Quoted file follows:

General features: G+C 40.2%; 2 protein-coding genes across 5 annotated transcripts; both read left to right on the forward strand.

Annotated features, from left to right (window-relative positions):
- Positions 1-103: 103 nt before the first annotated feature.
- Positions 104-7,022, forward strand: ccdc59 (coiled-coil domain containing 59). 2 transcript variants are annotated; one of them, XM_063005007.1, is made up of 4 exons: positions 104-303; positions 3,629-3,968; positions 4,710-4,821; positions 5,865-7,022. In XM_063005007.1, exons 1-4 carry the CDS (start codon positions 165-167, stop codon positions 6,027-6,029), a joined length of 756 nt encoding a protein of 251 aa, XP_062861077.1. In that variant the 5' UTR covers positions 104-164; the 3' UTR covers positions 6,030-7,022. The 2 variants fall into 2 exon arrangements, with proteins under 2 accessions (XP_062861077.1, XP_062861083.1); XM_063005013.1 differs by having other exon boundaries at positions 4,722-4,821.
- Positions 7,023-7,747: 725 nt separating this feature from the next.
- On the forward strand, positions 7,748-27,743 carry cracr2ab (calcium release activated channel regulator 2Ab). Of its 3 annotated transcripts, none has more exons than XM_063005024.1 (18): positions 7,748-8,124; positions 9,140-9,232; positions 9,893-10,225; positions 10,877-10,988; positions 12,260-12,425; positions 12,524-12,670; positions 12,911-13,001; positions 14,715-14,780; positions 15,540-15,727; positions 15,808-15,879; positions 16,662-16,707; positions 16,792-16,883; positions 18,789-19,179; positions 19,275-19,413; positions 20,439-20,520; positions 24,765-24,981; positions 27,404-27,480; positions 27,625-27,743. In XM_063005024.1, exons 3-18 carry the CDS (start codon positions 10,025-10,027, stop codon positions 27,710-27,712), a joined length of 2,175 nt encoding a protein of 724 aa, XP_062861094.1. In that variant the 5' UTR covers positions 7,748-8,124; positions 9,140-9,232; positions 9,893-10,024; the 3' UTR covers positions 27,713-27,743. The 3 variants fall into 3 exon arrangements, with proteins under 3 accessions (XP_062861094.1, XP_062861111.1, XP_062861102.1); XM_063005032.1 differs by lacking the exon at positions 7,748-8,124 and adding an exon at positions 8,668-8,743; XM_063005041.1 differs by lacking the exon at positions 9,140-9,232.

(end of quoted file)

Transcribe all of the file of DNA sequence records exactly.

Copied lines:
General features: G+C 40.2%; 2 protein-coding genes across 5 annotated transcripts; both read left to right on the forward strand.

Annotated features, from left to right (window-relative positions):
- Positions 1-103: 103 nt before the first annotated feature.
- Positions 104-7,022, forward strand: ccdc59 (coiled-coil domain containing 59). 2 transcript variants are annotated; one of them, XM_063005007.1, is made up of 4 exons: positions 104-303; positions 3,629-3,968; positions 4,710-4,821; positions 5,865-7,022. In XM_063005007.1, exons 1-4 carry the CDS (start codon positions 165-167, stop codon positions 6,027-6,029), a joined length of 756 nt encoding a protein of 251 aa, XP_062861077.1. In that variant the 5' UTR covers positions 104-164; the 3' UTR covers positions 6,030-7,022. The 2 variants fall into 2 exon arrangements, with proteins under 2 accessions (XP_062861077.1, XP_062861083.1); XM_063005013.1 differs by having other exon boundaries at positions 4,722-4,821.
- Positions 7,023-7,747: 725 nt separating this feature from the next.
- On the forward strand, positions 7,748-27,743 carry cracr2ab (calcium release activated channel regulator 2Ab). Of its 3 annotated transcripts, none has more exons than XM_063005024.1 (18): positions 7,748-8,124; positions 9,140-9,232; positions 9,893-10,225; positions 10,877-10,988; positions 12,260-12,425; positions 12,524-12,670; positions 12,911-13,001; positions 14,715-14,780; positions 15,540-15,727; positions 15,808-15,879; positions 16,662-16,707; positions 16,792-16,883; positions 18,789-19,179; positions 19,275-19,413; positions 20,439-20,520; positions 24,765-24,981; positions 27,404-27,480; positions 27,625-27,743. In XM_063005024.1, exons 3-18 carry the CDS (start codon positions 10,025-10,027, stop codon positions 27,710-27,712), a joined length of 2,175 nt encoding a protein of 724 aa, XP_062861094.1. In that variant the 5' UTR covers positions 7,748-8,124; positions 9,140-9,232; positions 9,893-10,024; the 3' UTR covers positions 27,713-27,743. The 3 variants fall into 3 exon arrangements, with proteins under 3 accessions (XP_062861094.1, XP_062861111.1, XP_062861102.1); XM_063005032.1 differs by lacking the exon at positions 7,748-8,124 and adding an exon at positions 8,668-8,743; XM_063005041.1 differs by lacking the exon at positions 9,140-9,232.